Category 3: Large Barns & Garages


Sawyer: Nicholas Spooner
Location: West Topsham, Vermont
Equipment: LT40 HD

Project Dimensions: 32' X 40' X 38’, 3,960 sq ft
99% of lumber cut on the mill: 33,000 BF
Estimated Savings: $18,000
Wood Species Used: Hemlock, White Pine, Red Pine, Ash, Cherry

FIRST PLACE - Where There's a Mill, There's a Way

In 2006, James “Bucky” Spooner and his wife, Georgiana, purchased a Wood-Mizer LT40 Hydraulic mill for their son, Nicholas, to operate and provide lumber for family building projects. Nicholas, while attending college and trying to find his place in life, soon started to take a serious interest in building. He was particularly interested in the classical styling of the timber frame structures found in the family’s hometown of Topsham, Vermont and throughout the entire New England area. Armed with the desire to build and a Wood-Mizer mill, all Nicholas needed now was a chance.

This chance came shortly after his brother Chris, and wife Aimee bought a new home in Piermont, New Hampshire. Immediately after they bought the property, Chris began talking about the need for a barn on their new homestead. After much discussion and several practice projects between the two brothers, Chris made the decision to hire Nicholas to build the barn. In the fall of 2009, they began clearing five acres of land to make way for the 32' x 40' x 38' high, three-story structure. With the help of Spooner Construction, the land was cleared and the foundation poured for the barn basement. With a mountain of hemlock their uncle, Bruce Cameron, had cut from a neighboring town, they were ready to begin their “building extravaganza.”

Ultimately, five different types of wood was used in the project, and approximately 33,000 board feet of wood was cut using the mill. The estimated savings was $18,000 and 99% of the wood needed for the barn was cut on his Wood-Mizer. “Chris wanted to incorporate lumber from all three of the properties he owned to build this project. The white pine siding and ash pegs were harvested from his property in Piermont, where the barn was to be erected. The one long, red pine post our late grandfather (George Hodge) planted completed the requirement for property number two," said Nicholas.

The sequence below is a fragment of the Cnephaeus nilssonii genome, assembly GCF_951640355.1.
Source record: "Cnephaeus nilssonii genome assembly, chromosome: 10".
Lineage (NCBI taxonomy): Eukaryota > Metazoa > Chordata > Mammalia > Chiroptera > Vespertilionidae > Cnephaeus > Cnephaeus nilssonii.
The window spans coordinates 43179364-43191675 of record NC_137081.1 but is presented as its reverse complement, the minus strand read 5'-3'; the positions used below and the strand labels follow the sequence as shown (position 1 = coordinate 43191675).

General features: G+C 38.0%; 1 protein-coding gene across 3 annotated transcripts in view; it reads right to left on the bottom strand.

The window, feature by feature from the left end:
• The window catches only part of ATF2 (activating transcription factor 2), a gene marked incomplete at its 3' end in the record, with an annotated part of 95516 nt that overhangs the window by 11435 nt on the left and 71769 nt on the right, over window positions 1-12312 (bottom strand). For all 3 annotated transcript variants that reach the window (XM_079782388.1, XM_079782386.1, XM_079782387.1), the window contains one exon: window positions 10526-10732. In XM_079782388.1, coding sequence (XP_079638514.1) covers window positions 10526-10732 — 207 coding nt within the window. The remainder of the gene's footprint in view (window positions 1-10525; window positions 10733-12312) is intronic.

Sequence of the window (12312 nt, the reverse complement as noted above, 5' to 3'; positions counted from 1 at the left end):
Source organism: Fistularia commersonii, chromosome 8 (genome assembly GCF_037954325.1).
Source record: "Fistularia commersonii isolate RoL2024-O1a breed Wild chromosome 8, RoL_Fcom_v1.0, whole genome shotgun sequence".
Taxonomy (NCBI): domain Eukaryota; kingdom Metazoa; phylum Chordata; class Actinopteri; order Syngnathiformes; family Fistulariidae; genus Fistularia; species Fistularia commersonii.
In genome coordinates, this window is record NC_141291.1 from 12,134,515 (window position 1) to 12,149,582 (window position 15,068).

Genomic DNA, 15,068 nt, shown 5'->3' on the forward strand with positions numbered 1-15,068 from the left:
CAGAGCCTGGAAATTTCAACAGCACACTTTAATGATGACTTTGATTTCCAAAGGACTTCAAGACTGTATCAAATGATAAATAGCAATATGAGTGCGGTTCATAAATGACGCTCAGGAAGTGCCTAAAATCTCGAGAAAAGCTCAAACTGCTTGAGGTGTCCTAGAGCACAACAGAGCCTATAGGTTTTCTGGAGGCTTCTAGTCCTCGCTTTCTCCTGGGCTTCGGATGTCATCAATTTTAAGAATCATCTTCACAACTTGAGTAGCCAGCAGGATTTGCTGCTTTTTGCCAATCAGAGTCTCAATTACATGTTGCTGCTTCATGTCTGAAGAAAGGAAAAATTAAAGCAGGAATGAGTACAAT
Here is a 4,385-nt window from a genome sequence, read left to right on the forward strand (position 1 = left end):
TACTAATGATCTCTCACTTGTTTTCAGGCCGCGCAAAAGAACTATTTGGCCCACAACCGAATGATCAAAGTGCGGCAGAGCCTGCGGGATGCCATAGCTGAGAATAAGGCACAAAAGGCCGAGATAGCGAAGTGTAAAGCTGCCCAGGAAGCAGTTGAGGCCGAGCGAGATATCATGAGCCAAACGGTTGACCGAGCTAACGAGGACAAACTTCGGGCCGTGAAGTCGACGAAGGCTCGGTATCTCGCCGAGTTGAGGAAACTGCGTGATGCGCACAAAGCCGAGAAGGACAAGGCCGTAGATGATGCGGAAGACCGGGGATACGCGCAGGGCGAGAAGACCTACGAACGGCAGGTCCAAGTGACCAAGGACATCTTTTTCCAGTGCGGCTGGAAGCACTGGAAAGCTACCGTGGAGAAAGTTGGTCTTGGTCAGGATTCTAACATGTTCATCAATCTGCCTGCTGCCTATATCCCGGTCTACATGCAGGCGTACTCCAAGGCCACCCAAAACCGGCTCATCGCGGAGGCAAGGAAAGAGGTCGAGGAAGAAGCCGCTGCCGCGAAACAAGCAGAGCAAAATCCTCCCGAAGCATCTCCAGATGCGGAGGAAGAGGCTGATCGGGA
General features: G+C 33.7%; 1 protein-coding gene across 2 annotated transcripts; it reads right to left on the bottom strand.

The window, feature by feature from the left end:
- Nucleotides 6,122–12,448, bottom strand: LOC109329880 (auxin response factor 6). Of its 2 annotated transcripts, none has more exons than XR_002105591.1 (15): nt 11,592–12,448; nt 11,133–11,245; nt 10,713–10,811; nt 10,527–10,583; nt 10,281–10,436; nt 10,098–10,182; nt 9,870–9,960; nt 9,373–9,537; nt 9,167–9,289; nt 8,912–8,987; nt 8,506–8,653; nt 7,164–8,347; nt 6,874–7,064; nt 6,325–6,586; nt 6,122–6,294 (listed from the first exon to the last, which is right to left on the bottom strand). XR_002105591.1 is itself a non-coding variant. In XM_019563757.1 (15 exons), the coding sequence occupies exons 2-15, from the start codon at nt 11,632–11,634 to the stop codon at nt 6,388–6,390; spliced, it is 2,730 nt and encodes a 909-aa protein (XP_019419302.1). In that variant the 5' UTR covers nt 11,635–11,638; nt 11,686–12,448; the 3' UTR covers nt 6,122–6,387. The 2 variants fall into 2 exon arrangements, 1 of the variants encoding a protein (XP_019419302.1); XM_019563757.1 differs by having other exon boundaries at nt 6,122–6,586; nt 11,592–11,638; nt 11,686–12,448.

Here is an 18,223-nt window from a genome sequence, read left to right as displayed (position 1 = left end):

"The only piece of property remaining was one owned by Chris and myself that we purchased off our Grandmother June Spooner’s estate, where the milling and notching of the timber frame was taking place. We could have settled for the workmanship happening there but that was not enough, so I decided to incorporate two cherry spline joints in the building. Wouldn’t you know, on that piece of land there was a perfect cherry tree to use for these 3' x 8' splines,” said Nicholas. 

In July of 2011, with contributions from numerous family members, the framing of the barn was completed. A barn raising party was held and close to a hundred friends and family came to enjoy the feat. In the next few months, the 3,960-square-foot structure could be called complete. On August 25, 2012, a plaque to commemorate the 100th anniversary of their Grandfather’s birth was mounted to the red pine he had planted and the building was dedicated to him. “The tree was perfect, as if Grandpa had cut it for us and laid it there at our feet for us to find and use for this magnificent project,” said Nicholas. “Thanks to all who helped make my dreams a reality! I couldn’t have done it without ALL of your support and family ‘spirit’.”







Sawyer: Richard Cloutier
Location: L'Ange-Gardien, PQ
Equipment: LT40 Hydraulic 

Project Dimensions: 30' X 20' main; 12' X 30' side additions, 920 sq ft 
100% of lumber cut on the mill: 5,000 BF  
Estimated Savings: $20,000
Wood Species Used: White Pine

SECOND PLACE - A Carpenter's Dream Workshop

Richard Cloutier’s project is a special one. At age 65, his carpentry workshop is the project of his lifetime. What made this project even more special for Richard was that it was a family project. A long weekend with the family got construction off to a good start, and with friends and local help, the workshop was completed in just eight weeks.

Richard used his LT40 Hydraulic to cut 100% of the white pine logs for the workshop. The workshop includes a shed for wood storage as well as an area to keep his sawmill out of the snow during the winter. The main workshop is 30' x 20' with 12' x 30' side additions for a total of 920 square feet. He did the framing with 2' x 6' walls covered in 12" pine boards and battens. Richard’s LT40 Hydraulic gave him the ability to create two 10' x 12' x 20' beams, which he used to finish the inside of the shop, along with a tongue groove of pine boards for wall finishing. The walls were assembled on the floor, and Richard’s helpers raised them up. A tractor helped put the 20' pin beams in place.

In addition to his personal creativity, Richard says his inspiration came from magazines, including past winners of the Personal Best Contest in The Wood-Mizer Way. It is fitting that his lifetime project is now also in the pages of a magazine to inspire other Wood-Mizer owners to start their own dream projects.








Sawyer: Ralph Klein
Location: Scottsville, Virginia
Equipment: LT15

Project Dimensions: 38' X 28', 1,456 sq ft
92% of lumber cut on the mill: 650 BF 
Estimated Savings: $4,000
Wood Species Used: Virginia Pine, White & Red Oak, Poplar

THIRD PLACE - Dairy Barn Adventures

"We began our adventures in dairy farming four years ago with one jersey cow and her calf so that our granddaughter could have fresh milk. As the number of grandchildren increased, so did our dairy herd. To accommodate our growing need for barn space, I began to work on a dairy barn. Two years later it was finally completed."

Ralph praised the "durability and dependability" of his LT15 and said, "I am so thankful to have finished this project, hope I have time to build something else."








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